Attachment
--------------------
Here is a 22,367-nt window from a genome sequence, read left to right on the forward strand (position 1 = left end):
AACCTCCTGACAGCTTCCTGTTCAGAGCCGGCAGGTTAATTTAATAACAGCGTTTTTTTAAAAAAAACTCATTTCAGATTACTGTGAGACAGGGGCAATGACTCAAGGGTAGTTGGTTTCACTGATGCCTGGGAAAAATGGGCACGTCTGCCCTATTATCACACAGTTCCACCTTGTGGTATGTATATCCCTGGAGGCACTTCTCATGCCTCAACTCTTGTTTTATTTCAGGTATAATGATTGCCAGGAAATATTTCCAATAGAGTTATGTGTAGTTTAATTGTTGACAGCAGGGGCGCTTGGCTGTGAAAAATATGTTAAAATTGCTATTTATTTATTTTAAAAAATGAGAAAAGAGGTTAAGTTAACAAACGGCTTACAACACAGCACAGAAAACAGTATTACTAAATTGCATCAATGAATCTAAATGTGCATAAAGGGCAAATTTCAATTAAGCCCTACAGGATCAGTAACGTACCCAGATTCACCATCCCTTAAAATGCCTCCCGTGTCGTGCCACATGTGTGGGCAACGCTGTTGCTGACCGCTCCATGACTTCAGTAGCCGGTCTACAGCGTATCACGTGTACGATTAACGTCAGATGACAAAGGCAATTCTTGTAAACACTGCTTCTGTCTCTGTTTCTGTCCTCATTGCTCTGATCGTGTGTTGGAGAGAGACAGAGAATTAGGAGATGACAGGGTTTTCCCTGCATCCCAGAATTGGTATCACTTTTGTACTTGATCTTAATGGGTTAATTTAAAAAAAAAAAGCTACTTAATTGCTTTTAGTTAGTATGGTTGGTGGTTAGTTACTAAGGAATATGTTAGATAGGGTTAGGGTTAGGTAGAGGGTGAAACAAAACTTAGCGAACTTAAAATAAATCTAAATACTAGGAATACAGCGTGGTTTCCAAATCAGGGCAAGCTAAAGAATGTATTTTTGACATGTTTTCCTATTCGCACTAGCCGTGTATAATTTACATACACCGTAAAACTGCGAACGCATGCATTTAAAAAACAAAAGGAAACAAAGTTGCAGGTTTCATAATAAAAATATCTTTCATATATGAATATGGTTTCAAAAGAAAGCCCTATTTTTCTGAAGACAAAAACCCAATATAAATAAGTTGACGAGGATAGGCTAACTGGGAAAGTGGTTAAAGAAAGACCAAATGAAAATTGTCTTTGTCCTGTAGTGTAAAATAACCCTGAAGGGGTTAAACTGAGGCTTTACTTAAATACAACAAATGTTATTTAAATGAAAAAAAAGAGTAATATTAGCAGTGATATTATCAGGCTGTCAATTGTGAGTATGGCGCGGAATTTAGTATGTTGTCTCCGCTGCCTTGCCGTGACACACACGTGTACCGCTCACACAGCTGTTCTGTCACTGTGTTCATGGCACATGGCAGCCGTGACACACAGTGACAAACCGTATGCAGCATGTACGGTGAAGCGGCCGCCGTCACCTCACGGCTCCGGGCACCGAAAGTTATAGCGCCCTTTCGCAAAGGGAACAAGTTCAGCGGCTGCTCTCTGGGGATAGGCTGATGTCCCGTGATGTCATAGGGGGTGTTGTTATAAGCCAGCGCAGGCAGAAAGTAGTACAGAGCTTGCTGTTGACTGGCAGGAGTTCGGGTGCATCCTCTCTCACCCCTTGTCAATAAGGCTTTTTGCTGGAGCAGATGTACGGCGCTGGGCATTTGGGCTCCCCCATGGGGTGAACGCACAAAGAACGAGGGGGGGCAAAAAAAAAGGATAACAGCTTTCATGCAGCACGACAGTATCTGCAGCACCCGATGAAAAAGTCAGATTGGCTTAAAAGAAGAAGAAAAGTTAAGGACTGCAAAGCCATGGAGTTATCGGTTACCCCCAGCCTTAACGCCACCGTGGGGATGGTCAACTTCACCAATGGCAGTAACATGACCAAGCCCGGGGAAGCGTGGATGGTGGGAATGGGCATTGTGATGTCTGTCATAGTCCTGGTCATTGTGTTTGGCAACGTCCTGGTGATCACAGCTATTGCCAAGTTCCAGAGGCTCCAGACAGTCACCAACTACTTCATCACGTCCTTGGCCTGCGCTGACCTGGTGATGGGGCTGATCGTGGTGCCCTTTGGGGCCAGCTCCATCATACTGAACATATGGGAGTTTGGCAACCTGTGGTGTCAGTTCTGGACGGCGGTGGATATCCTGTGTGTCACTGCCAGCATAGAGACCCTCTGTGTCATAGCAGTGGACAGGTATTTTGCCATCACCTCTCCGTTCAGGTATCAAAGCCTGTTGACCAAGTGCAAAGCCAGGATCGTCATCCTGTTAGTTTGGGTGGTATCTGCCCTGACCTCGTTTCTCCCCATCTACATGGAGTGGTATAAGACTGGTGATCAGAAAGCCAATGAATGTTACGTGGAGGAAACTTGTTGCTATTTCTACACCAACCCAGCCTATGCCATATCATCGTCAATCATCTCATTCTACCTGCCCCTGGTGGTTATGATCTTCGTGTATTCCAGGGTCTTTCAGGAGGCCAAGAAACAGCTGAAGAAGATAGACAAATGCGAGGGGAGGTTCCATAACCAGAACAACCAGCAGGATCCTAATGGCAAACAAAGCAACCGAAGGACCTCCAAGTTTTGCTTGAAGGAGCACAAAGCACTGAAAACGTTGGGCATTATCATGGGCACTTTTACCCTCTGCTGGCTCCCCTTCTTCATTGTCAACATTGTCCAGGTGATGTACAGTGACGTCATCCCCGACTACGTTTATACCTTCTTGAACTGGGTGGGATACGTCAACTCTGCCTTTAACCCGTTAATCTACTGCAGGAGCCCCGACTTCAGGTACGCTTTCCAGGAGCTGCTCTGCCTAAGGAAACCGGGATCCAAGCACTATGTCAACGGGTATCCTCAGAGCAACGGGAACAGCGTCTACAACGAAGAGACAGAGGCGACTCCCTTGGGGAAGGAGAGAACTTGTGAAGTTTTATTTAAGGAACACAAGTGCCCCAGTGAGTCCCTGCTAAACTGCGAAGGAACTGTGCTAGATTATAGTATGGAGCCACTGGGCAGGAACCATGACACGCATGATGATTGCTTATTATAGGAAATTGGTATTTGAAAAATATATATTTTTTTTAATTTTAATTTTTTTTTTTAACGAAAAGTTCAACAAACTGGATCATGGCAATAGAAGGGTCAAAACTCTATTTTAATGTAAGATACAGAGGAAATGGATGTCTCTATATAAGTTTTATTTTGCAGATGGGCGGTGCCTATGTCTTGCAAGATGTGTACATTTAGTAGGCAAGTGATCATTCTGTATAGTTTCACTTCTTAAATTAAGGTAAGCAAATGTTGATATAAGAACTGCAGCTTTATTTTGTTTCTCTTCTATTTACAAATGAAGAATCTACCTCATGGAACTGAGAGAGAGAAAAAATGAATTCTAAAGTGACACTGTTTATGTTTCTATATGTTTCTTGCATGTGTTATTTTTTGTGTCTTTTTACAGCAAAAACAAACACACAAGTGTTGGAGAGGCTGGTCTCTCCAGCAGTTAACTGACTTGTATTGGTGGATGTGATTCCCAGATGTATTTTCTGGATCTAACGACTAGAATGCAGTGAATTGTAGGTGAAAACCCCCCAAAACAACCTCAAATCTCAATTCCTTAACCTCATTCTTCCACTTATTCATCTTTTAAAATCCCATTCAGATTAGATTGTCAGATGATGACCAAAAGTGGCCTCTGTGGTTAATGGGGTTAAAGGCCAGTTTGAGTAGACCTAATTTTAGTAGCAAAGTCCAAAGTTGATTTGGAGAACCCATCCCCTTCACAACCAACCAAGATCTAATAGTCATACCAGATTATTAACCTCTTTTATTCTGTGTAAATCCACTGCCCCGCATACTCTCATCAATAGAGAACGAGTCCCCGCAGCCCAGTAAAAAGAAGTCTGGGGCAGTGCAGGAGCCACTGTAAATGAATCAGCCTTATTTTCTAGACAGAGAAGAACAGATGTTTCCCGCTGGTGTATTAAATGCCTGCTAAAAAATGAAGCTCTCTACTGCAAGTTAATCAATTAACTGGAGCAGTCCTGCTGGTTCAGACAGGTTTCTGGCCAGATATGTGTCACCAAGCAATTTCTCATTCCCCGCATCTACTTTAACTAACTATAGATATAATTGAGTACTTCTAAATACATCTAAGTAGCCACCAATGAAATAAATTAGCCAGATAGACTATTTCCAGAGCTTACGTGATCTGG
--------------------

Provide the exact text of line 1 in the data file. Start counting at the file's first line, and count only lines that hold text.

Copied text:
Here is a 22,367-nt window from a genome sequence, read left to right on the forward strand (position 1 = left end):